Liking Someone Affects How Your Brain Processes the Way They Move | Serving and Leadership | Scoop.it
Liking someone can affect the way your brain processes their actions, according to scientists.

 

Researchers said that watching someone else move usually causes a 'mirroring' effect. The mirroring effect is when parts of the brain responsible for motor skills are activated by watching someone else in action.

 

The latest findings, published in the journal PLoS ONE, shows that your feelings toward the person you're watching can actually affect the activity in the part of your brain responsible for motor actions, and can for example lead to "differential processing" like thinking the person you dislike is moving slower than they actually are.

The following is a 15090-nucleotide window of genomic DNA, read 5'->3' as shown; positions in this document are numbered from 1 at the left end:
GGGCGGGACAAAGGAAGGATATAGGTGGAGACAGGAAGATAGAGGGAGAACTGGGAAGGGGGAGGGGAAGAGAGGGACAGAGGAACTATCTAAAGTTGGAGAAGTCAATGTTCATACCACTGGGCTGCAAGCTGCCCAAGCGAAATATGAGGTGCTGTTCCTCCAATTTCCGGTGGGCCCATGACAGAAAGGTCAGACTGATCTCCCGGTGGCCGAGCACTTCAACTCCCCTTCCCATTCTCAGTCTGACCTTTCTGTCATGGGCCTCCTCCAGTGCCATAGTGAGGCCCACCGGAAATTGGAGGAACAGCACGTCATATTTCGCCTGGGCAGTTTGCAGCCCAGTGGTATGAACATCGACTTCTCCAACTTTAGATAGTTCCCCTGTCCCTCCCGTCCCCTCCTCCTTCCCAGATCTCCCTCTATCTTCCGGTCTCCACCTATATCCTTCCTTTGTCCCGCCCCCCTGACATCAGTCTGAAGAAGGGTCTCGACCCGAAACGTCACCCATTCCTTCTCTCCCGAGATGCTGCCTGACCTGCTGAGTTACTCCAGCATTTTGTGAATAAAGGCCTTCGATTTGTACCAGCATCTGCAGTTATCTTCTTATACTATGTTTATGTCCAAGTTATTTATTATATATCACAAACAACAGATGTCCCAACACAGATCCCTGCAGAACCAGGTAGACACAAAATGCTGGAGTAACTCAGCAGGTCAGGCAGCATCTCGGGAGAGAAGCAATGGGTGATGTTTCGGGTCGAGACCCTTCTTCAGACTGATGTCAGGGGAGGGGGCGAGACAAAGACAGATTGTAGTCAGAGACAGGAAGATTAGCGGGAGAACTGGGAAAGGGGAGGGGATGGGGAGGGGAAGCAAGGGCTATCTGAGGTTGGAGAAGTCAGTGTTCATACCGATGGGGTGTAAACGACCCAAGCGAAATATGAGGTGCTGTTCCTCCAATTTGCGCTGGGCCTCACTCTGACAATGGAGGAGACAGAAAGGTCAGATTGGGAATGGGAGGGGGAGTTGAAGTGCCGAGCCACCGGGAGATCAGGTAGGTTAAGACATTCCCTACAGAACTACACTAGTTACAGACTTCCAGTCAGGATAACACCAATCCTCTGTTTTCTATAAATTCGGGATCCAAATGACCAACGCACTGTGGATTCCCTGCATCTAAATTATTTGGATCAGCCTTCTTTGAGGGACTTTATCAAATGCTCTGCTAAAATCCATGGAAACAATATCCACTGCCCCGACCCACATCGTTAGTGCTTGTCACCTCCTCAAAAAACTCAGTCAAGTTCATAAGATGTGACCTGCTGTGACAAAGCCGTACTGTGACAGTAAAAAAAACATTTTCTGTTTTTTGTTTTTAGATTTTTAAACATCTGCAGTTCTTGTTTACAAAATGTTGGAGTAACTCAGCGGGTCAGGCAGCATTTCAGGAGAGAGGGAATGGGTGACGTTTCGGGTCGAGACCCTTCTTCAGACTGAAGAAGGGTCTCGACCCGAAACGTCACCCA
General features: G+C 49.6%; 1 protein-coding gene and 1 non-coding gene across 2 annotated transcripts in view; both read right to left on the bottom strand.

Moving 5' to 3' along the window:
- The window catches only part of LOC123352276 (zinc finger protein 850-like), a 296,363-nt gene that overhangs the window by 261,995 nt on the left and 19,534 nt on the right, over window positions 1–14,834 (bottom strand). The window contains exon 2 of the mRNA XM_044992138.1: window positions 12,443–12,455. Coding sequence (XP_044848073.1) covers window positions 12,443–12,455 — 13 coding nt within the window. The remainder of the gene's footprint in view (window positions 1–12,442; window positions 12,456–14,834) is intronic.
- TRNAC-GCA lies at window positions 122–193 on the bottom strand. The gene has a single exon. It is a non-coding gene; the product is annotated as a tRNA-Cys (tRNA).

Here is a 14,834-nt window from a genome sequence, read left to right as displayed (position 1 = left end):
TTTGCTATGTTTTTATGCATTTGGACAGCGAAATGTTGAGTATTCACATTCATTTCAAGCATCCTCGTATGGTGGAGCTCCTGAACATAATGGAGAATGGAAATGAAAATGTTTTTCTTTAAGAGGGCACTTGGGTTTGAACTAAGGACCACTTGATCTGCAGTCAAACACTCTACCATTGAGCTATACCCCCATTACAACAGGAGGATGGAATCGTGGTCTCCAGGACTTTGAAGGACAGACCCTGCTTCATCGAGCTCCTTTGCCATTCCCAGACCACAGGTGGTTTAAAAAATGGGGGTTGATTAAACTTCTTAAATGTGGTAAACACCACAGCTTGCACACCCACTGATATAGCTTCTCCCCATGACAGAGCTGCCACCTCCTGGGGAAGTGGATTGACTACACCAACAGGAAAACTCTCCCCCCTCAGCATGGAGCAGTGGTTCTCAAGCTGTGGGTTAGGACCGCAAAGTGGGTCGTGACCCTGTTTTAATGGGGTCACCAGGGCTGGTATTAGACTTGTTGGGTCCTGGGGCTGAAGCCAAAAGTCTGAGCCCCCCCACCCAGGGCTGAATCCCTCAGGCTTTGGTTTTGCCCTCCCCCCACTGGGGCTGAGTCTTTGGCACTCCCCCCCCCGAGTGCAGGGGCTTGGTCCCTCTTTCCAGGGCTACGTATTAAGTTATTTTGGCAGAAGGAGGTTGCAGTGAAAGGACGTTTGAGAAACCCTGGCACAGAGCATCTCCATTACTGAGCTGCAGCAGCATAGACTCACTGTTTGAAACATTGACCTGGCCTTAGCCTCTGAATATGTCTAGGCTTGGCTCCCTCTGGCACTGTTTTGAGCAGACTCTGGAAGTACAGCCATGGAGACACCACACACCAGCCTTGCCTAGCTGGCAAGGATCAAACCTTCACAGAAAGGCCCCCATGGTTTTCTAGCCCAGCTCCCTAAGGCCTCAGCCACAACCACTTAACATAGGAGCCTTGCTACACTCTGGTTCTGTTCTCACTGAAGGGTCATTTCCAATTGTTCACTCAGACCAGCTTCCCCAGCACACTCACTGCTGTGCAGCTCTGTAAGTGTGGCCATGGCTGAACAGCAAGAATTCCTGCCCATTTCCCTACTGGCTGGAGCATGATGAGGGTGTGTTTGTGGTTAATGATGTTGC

"We address the basic question of whether social factors influence our perception of simple actions," researcher Lisa Aziz-Zadeh, an assistant professor with the Brain and Creativity Institute at USC and the Division of Occupational Science, said in a statement. "These results indicate that an abstract sense of group membership, and not only differences in physical appearance, can affect basic sensory-motor processing," she added.

 


Via Sakis Koukouvis